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Friday, April 30, 2010

The most detailed genetic investigation ever of multiple sclerosis has produced more questions than answers

A Twins Study, Deepens Multiple Sclerosis Mystery

Using extremely fine-grained analytical tools, scientists compared genetic information in three sets of identical twins. One of each pair had MS, and the other didn’t — yet their genes proved essentially identical.

“We find no smoking gun on the genetic level,” said National Center for Genome Resources geneticist Stephen Kingsmore, co-author of the study published April 28 in Nature.

The research cost $1.5 million, and the scientists took 18 months to sequence 2.8 billion DNA units in each twin, and determine whether they came from the mother or father. Most genomic comparisons look for differences in a just handful of suspect genes, and even whole-genome approaches don’t differentiate between parental contributions.

The researchers also analyzed the twins’ CD4 cells, a type of white blood cell that plays a central role in the development of MS. In these cells, the researchers sequenced epigenomes — chemical instructions that turn genes on and off — and transcriptomes, or a chemical record of genes that are actively coding proteins.

These multiple layers of information represent the cutting edge of genomic analysis, and are expected to reveal what rougher tools cannot. “This was a technical tour de force, and potentially represents a new way of looking at disease states,” said Kingsmore. Nevertheless, they found no differences.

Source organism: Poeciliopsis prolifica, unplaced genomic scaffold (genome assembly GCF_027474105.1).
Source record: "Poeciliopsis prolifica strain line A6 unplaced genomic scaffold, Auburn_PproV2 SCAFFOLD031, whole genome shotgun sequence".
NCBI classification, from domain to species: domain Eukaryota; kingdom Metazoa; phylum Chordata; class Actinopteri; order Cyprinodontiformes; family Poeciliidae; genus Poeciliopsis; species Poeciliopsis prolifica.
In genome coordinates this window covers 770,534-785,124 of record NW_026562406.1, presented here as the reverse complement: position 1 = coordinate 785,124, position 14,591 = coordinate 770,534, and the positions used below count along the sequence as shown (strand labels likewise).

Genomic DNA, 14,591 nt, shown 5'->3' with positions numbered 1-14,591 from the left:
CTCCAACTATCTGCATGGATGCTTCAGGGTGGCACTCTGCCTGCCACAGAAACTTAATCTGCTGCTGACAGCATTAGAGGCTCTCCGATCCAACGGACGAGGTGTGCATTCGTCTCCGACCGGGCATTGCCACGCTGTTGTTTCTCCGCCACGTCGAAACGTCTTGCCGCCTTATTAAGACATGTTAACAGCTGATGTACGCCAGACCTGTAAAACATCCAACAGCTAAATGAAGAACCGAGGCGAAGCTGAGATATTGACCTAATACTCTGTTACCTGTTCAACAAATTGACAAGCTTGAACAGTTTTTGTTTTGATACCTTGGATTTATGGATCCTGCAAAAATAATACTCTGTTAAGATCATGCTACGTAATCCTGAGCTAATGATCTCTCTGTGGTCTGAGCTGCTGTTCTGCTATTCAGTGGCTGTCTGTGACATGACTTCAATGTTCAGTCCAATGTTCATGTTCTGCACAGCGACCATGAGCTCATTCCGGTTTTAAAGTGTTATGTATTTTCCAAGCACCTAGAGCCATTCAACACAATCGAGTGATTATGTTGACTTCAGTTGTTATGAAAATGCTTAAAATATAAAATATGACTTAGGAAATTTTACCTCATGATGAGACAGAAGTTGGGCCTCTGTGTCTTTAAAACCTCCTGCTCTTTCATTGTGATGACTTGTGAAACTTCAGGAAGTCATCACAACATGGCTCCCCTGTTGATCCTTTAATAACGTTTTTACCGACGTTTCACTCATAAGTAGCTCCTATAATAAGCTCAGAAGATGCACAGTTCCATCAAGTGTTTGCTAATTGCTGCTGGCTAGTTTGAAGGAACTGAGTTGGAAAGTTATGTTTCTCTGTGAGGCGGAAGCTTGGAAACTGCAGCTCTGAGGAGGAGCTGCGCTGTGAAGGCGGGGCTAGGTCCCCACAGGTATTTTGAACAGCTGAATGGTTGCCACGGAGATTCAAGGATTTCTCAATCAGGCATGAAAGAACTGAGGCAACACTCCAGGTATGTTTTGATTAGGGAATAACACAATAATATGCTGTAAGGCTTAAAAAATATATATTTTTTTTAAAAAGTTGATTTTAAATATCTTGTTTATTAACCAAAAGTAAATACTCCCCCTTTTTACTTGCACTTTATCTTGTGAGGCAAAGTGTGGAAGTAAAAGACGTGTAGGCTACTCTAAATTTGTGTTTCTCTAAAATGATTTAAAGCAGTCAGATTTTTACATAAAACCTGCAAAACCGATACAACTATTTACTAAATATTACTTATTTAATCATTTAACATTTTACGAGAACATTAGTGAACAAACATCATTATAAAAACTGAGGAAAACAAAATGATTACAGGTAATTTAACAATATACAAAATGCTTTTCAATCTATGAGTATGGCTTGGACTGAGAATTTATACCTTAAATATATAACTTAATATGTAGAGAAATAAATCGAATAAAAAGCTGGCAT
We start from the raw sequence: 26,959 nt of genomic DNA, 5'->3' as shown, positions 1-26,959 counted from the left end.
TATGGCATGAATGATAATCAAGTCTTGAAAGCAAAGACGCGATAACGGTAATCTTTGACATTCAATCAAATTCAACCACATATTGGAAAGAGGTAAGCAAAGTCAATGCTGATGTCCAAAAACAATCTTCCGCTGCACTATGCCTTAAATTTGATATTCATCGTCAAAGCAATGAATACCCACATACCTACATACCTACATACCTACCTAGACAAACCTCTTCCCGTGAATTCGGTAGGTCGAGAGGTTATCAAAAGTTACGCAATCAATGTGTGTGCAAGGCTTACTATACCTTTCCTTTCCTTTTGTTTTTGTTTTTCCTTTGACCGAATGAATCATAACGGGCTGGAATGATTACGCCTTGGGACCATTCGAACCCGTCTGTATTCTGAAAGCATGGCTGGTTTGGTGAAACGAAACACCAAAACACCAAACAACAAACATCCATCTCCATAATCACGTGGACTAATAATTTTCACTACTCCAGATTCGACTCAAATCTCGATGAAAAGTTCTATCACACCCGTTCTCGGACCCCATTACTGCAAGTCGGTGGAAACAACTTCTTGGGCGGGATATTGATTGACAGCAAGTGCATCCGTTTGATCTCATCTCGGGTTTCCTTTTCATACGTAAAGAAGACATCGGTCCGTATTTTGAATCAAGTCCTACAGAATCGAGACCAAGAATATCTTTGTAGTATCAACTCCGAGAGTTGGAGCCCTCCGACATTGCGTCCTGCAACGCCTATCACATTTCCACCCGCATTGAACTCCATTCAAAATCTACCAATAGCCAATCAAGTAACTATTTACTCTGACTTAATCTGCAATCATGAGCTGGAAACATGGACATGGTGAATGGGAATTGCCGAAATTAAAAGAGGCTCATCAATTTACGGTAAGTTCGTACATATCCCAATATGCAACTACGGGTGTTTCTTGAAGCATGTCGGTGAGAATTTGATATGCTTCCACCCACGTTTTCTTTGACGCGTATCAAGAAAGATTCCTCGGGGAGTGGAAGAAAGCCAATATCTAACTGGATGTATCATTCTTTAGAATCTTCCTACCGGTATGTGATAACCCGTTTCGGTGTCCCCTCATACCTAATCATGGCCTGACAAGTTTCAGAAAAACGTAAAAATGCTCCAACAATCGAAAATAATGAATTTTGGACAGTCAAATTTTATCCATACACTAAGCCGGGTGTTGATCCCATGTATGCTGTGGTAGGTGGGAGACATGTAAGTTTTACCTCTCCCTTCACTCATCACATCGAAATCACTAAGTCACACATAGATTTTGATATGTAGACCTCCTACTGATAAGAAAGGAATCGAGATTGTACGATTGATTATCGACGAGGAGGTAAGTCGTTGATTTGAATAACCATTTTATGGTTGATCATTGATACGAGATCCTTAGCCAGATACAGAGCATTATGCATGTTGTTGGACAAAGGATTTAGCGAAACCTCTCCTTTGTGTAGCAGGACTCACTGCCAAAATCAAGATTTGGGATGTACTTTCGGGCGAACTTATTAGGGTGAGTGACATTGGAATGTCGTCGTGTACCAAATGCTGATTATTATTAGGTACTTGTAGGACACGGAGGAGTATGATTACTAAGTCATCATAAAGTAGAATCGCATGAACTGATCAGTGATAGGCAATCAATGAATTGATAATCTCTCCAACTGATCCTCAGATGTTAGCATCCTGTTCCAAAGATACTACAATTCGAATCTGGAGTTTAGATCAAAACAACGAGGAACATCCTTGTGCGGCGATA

The absence of genetic differences doesn’t mean that genetics are irrelevant to multiple sclerosis. Identical twins, who are descended from the same egg, are six times more likely to develop MS than non-identical twins, who come from two different eggs.

It’s still possible that some as-yet-unknown genetic factor, undetectable by even the most advanced tools, may explain the discordance in the study. However, Kingsmore thinks the culprit is probably an unknown environmental influence. “There must be a nongenetic factor, probably environmental,” that combines with known genetic and environmental risks, he said.

The researchers would like to look at more twins, and other types of cells. Even so, the study “was a pioneering effort on a scale that hasn’t been done before,” said Kingsmore. “We’re left with this mystery.”

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